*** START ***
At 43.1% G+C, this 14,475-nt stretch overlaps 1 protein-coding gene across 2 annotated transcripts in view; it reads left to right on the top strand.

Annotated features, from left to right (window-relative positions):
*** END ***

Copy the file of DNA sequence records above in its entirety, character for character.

At 43.1% G+C, this 14,475-nt stretch overlaps 1 protein-coding gene across 2 annotated transcripts in view; it reads left to right on the top strand.

Annotated features, from left to right (window-relative positions):